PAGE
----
Linguistics for Clinicians provides an introduction to linguistic analysis in the clinical context. The book draws on a range of linguistic theories and descriptions, equipping readers with a conceptual toolkit that will enable them to: analyse data systematically, taking into account different types of linguistic properties; pick out significant patterns that can give them clinically relevant cues; build explicit arguments to back up their observations and hypotheses; select relevant linguistic items for assessment and therapy tasks. The syntactic sections cover standard concepts and their application to a range of data is worked through step by step. This solid grounding in syntax provides a springboard for detailed analyses of sentence semantics and sentence phonology which are particularly relevant in clinical assessment and therapy, but are not usually available outside specialist linguistic texts. These sections cover: event structure and its representation by verbs and their complements; the timing and modality of events and their representation by the auxiliary system; rhythmic patterns of sentences and how the type and position of individual words influences them.
Clinical relevance is a central theme throughout the book. All linguistic concepts are introduced with examples of their clinical use. Analytical tips are included to anticipate and deal with common problems of clinical application. Extensive exercises further illustrate the use of linguistic concepts in data analysis and task construction. Linguistics for Clinicians is primarily a linguistics textbook for students and teachers on clinical courses. It is also a useful resource for practising clinicians, psycholinguitics students and researchers in language impairments.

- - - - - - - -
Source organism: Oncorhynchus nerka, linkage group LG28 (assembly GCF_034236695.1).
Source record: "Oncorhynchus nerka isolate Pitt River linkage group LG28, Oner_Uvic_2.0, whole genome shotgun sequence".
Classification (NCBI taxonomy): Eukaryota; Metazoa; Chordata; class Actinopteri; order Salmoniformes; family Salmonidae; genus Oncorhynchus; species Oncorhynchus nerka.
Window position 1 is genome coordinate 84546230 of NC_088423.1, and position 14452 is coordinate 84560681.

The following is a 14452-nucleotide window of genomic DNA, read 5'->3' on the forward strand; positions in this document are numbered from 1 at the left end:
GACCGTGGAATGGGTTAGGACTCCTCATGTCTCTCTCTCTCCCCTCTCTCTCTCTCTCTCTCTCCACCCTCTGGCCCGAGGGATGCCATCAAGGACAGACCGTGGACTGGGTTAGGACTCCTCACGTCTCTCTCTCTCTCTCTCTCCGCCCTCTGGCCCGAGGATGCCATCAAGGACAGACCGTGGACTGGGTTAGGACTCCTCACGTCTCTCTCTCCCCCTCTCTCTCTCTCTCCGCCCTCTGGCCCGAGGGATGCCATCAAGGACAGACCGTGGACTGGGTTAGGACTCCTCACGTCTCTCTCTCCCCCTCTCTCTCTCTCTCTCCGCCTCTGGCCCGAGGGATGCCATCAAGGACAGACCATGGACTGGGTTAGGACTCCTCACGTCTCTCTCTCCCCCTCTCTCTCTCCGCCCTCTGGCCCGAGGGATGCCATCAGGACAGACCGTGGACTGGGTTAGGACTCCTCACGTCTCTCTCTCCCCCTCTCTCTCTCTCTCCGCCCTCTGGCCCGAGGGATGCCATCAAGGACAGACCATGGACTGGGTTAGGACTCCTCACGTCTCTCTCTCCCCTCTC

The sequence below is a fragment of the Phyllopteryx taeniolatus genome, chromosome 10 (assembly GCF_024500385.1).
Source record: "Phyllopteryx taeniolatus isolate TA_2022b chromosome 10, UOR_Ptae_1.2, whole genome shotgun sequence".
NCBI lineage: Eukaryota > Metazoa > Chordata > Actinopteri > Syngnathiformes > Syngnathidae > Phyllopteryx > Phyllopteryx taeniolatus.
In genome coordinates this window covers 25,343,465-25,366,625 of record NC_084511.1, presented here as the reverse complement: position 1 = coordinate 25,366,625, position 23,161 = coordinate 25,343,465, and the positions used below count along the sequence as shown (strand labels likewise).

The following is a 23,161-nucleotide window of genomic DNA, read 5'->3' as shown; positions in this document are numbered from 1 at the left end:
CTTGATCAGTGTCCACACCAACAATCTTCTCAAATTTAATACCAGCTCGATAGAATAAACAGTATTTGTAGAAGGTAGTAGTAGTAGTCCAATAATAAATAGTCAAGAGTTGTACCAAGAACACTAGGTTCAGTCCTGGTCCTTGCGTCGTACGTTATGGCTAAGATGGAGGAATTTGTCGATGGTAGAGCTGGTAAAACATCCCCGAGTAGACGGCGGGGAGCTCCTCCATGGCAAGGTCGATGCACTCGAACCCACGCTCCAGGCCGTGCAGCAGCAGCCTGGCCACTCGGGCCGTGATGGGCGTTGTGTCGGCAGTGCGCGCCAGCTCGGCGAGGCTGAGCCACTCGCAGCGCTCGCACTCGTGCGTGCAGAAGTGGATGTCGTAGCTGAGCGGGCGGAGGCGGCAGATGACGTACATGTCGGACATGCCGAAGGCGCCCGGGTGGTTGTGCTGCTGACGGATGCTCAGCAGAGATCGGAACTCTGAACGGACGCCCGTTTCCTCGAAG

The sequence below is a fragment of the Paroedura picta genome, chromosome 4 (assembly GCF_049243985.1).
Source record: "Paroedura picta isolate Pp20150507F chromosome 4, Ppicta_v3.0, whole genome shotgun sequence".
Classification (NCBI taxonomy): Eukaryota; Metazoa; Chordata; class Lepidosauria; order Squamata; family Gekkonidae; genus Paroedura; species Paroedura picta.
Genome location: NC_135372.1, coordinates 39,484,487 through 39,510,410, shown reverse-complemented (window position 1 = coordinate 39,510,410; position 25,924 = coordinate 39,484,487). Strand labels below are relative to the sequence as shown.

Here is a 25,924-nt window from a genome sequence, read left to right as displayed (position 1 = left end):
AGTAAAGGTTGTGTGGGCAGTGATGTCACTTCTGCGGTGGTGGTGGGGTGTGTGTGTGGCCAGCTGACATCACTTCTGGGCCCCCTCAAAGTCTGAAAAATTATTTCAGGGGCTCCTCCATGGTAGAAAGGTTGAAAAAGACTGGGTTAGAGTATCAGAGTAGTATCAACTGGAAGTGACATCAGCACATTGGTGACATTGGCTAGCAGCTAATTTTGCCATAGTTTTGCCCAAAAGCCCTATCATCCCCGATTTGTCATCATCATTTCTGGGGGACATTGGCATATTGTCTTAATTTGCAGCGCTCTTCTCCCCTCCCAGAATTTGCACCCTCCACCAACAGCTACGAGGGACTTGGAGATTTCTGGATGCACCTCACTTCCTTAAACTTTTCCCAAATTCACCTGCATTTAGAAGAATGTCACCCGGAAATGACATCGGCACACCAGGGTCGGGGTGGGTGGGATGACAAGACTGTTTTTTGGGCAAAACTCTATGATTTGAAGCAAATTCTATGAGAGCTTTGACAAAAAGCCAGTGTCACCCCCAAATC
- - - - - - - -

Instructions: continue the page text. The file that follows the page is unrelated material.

Shula Chiat is Reader in Developmental Language Processing, Department of Human Communication Science, University College London, UK. Maria Black is Senior Lecturer in the Department of Language and Communication, University College London, UK.
Language as a cognitive object and language as a social interaction How to use this text and how to do clinical linguistics Meaning and form in psycholinguistics Syntax as a handle on interconnections between sounds and meanings Syntactic tools The semantics of scenes Participants in scenes Meaning tools Putting together different perspectives Temporal perspectives Perspectives within perspectives.
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